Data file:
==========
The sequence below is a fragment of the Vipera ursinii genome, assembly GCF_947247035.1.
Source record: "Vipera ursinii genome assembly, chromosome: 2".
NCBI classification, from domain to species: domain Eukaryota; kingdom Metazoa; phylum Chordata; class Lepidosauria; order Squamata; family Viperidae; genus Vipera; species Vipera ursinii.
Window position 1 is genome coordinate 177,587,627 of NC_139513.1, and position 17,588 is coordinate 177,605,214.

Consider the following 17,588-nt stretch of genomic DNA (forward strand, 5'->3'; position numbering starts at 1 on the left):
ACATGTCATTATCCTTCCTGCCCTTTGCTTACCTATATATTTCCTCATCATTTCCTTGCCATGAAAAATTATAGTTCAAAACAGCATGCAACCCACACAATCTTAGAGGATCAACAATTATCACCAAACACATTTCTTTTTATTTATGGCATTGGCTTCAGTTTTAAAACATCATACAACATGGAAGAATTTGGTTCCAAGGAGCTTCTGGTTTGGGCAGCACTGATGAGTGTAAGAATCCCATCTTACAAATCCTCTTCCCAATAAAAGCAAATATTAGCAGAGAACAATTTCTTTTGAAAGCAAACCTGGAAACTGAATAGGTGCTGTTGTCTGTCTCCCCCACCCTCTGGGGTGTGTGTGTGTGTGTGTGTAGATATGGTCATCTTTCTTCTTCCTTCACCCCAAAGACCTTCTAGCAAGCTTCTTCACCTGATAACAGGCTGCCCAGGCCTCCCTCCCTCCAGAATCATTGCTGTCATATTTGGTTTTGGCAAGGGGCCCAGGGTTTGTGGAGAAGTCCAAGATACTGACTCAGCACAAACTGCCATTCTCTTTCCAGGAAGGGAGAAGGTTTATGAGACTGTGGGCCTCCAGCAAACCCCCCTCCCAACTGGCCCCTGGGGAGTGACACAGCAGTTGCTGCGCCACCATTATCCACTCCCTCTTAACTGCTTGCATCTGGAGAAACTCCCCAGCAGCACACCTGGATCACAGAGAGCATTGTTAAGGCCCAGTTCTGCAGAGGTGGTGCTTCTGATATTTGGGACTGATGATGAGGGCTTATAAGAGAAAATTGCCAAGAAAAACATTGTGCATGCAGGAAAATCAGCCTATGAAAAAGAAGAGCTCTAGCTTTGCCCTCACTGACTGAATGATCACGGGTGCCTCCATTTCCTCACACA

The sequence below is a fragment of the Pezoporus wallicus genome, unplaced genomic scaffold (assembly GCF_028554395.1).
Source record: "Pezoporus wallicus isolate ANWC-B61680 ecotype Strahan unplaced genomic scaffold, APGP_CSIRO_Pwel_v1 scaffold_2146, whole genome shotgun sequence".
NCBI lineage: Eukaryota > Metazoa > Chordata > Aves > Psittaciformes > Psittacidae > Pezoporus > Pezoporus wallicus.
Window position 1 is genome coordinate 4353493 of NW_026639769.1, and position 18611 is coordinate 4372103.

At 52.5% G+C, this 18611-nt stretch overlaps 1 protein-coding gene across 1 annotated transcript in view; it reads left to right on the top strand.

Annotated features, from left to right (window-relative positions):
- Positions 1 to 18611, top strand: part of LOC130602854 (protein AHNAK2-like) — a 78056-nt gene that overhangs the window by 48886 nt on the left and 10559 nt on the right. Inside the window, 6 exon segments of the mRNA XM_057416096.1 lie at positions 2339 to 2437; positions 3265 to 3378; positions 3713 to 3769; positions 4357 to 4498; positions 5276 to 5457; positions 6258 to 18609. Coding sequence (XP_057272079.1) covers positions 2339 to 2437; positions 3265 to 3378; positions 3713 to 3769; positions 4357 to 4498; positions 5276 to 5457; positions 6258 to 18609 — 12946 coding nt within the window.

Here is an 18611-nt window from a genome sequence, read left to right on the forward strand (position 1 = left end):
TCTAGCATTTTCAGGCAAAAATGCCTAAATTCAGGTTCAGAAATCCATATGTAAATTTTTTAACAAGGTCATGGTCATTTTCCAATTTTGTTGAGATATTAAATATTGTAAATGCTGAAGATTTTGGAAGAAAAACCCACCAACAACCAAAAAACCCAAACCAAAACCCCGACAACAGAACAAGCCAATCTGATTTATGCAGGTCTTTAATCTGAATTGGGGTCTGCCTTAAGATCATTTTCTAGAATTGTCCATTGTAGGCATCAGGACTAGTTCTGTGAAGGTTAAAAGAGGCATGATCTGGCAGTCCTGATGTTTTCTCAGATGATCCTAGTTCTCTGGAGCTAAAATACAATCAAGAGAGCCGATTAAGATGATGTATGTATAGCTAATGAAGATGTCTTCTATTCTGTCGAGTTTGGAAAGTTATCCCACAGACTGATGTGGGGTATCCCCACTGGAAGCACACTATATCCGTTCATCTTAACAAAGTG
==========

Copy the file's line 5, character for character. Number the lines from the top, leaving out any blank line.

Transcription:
Consider the following 17,588-nt stretch of genomic DNA (forward strand, 5'->3'; position numbering starts at 1 on the left):